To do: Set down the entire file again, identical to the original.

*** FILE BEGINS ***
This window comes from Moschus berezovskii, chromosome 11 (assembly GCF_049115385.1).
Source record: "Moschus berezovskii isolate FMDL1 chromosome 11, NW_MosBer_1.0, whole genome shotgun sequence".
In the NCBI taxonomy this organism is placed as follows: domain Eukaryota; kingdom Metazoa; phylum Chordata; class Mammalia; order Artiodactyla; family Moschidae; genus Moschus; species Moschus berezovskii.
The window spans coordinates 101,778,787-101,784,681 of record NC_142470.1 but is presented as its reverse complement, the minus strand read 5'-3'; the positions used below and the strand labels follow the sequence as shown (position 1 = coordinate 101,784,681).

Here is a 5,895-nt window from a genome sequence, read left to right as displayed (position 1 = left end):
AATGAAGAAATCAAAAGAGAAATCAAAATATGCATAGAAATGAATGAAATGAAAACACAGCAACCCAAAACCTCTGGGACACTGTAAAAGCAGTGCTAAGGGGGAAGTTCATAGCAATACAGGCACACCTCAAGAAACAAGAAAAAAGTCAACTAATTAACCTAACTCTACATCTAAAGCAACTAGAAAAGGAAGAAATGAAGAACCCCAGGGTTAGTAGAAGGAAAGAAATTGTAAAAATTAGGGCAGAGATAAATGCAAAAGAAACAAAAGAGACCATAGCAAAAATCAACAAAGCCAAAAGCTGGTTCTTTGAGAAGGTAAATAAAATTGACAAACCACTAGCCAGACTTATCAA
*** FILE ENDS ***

This window comes from Moschus berezovskii, chromosome 11 (assembly GCF_049115385.1).
Source record: "Moschus berezovskii isolate FMDL1 chromosome 11, NW_MosBer_1.0, whole genome shotgun sequence".
In the NCBI taxonomy this organism is placed as follows: domain Eukaryota; kingdom Metazoa; phylum Chordata; class Mammalia; order Artiodactyla; family Moschidae; genus Moschus; species Moschus berezovskii.
The window spans coordinates 101,778,787-101,784,681 of record NC_142470.1 but is presented as its reverse complement, the minus strand read 5'-3'; the positions used below and the strand labels follow the sequence as shown (position 1 = coordinate 101,784,681).

Here is a 5,895-nt window from a genome sequence, read left to right as displayed (position 1 = left end):
AATGAAGAAATCAAAAGAGAAATCAAAATATGCATAGAAATGAATGAAATGAAAACACAGCAACCCAAAACCTCTGGGACACTGTAAAAGCAGTGCTAAGGGGGAAGTTCATAGCAATACAGGCACACCTCAAGAAACAAGAAAAAAGTCAACTAATTAACCTAACTCTACATCTAAAGCAACTAGAAAAGGAAGAAATGAAGAACCCCAGGGTTAGTAGAAGGAAAGAAATTGTAAAAATTAGGGCAGAGATAAATGCAAAAGAAACAAAAGAGACCATAGCAAAAATCAACAAAGCCAAAAGCTGGTTCTTTGAGAAGGTAAATAAAATTGACAAACCACTAGCCAGACTTATCAA